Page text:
On December 16, the UNHCR brought out a report on statelessness in relation to the Netherlands. Reading it, it is quickly apparent that much improvement is needed in the interest of effectively addressing statelessness in this country and the report indeed makes a number of valid recommendations. What struck me most about the findings of the study however, are the often degrading and inhumane conditions that stateless people who find themselves here may be faced with. In particular the lack of a specific procedure to determine statelessness contributes to this situation. The result is that many stateless people have nowhere to go after being through every procedure possible. In many cases, according to the report, these people end up in illegal detention.
If a stateless person is not able to prove that his/her stay in the Netherlands is legal, this person can be detained. The detention is a vicious circle: detention, no prospect of deportation, with a release command to leave the country, arrest and potential declaration of undesirability for illegal presence, again detention. Before 2010, when the EU Return Directive took effect, there was not even a legal restriction on the maximum duration of detention. Despite the Directive, today it is still possible to continue the detention for up to 18 months. Arguments for this are often that "the third country national concerned does not cooperate," or that "the necessary documentation from third countries has been delayed.
Of the 24 interviewees in the report, 20 have gone through this disturbing process. They describe the detention conditions heavier than or similar to criminal detention. The idea of not having an outlook on deportation or knowledge of the length of detention causes psychological disturbance. Even when one is released, the anxiety becomes so great that the person does not dare to leave the shelter or the house. As an identification requirement exists since 2004 – meaning that everyone is expected to carry an official form of identification and proof of legal status with them at all times - further discouraging people from leaving the house, because the risk is greater to be detained again.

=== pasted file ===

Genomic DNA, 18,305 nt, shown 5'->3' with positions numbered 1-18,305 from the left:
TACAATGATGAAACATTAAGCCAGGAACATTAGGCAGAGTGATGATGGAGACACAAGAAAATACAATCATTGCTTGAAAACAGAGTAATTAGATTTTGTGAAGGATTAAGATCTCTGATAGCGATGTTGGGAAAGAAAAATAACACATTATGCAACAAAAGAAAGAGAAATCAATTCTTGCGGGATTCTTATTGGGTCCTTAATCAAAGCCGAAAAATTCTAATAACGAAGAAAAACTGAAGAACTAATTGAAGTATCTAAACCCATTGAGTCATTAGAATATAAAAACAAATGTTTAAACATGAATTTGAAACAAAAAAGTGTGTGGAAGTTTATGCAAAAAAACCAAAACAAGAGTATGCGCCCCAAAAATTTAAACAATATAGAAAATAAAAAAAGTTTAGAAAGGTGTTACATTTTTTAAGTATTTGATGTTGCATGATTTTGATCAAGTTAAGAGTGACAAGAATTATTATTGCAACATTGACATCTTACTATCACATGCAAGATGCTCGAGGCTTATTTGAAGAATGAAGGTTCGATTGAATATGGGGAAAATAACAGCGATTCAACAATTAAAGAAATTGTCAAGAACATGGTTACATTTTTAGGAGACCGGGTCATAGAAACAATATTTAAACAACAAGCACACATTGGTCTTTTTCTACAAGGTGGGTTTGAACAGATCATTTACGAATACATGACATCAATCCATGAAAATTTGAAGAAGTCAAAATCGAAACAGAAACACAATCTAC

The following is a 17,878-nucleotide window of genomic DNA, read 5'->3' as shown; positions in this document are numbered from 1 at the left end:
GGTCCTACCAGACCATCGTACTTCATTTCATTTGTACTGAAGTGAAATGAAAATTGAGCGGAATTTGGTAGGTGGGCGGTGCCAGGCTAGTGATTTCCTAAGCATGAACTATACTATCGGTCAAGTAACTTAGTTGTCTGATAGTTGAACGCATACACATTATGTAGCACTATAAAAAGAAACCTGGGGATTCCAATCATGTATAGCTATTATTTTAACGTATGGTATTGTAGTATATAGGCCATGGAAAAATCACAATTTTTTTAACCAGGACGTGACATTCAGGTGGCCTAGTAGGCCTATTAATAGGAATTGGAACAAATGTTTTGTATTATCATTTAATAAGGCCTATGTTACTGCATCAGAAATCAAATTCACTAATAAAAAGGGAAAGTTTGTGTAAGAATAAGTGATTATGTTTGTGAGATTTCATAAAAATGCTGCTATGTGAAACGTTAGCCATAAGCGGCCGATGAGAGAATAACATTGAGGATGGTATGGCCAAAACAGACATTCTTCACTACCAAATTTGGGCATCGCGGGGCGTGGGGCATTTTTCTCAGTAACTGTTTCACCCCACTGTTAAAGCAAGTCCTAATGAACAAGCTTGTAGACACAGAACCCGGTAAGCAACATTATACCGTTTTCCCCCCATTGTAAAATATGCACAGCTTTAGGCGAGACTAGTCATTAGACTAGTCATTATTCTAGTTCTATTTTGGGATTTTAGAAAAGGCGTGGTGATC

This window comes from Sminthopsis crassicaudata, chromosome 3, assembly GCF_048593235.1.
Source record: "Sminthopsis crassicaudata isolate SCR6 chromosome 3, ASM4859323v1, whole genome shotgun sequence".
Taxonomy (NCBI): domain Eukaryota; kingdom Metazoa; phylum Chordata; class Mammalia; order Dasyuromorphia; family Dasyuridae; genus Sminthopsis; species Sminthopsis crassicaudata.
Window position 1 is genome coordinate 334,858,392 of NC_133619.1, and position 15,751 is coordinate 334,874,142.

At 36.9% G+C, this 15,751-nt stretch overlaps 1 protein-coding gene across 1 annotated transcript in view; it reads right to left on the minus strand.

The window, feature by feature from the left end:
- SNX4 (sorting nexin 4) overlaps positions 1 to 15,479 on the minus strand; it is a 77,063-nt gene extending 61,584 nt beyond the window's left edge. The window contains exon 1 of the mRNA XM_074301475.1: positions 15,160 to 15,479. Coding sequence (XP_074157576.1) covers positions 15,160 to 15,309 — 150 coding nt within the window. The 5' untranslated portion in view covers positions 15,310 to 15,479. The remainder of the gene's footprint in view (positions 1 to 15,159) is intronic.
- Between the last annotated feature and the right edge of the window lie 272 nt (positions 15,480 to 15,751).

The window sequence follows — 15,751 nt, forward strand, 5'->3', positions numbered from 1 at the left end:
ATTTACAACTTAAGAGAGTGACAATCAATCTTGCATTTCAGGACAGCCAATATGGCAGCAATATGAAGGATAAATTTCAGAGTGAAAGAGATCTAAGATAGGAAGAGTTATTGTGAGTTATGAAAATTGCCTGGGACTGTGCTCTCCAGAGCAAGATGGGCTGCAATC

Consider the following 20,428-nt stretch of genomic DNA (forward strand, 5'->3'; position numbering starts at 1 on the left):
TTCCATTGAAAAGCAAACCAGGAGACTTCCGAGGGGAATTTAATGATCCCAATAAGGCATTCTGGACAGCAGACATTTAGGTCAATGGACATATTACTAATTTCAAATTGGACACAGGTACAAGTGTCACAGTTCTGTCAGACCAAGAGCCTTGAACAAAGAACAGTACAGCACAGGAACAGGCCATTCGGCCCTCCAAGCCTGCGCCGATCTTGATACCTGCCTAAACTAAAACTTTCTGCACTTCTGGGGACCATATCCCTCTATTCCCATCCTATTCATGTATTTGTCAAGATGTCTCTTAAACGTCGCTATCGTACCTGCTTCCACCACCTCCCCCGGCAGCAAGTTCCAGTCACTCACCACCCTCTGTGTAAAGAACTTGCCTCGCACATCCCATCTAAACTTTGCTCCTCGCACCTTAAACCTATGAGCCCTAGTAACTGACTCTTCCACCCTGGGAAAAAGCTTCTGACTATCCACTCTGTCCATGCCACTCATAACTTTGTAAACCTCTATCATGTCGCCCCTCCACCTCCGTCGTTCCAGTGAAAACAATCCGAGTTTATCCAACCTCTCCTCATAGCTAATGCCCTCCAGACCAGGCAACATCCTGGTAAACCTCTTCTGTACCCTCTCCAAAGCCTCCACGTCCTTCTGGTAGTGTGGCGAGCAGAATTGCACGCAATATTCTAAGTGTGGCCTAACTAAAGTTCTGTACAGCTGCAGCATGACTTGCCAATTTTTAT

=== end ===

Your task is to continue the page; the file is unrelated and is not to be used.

The issue is if a stateless person is not regarded as stateless he/she cannot effectuate the rights preserved in the 1954 Convention. A stateless person has great difficulty in proving his/her status as a stateless person due to several factors. An IND document that indicates citizenship may not be accepted as valid, or the state where the person comes from does not provide assistance in the clarification of nationality. The Dutch state also does not provide the necessary help, creating a tunnel without light for the stateless person.
In the Netherlands there is not a particular procedure that determines statelessness. Because of the lack of a procedure like this stateless individuals are always placed in the wrong corner. A frequently made mistake is that stateless persons are put in the category of "unknown nationality”. Only after it becomes clear of what nationality the person is, their status is modified. But the burden to prove the nationality – or indeed statelessness - is entirely on the shoulders of the stateless individual. At present, the no-fault procedure offers a solution for some by recognising them as “non-removable”. While doing this you can claim a residence permit, it is no substitute for a statelessness determination procedure because it does not formally recognize stateless people as stateless. It is only a temporary solution, because the state cannot remove people who have nowhere to go, plus the procedure has a high burden of proof that can be very difficult for people to satisfy.
The absence of a legal process to determine statelessness creates degrading and inhumane conditions. To prevent more people ending up in a hopeless situation with psychological problems, to which the current Dutch government policy contributes, it is important to intensify measures to protect stateless persons. At the very least, a temporary residence permit could offer a solution until a statelessness determination procedure has been completed. In this way, at least the waiting will go by in acceptable humanitarian circumstances.
Moshgan Wahedi, Intern, Statelessness Programme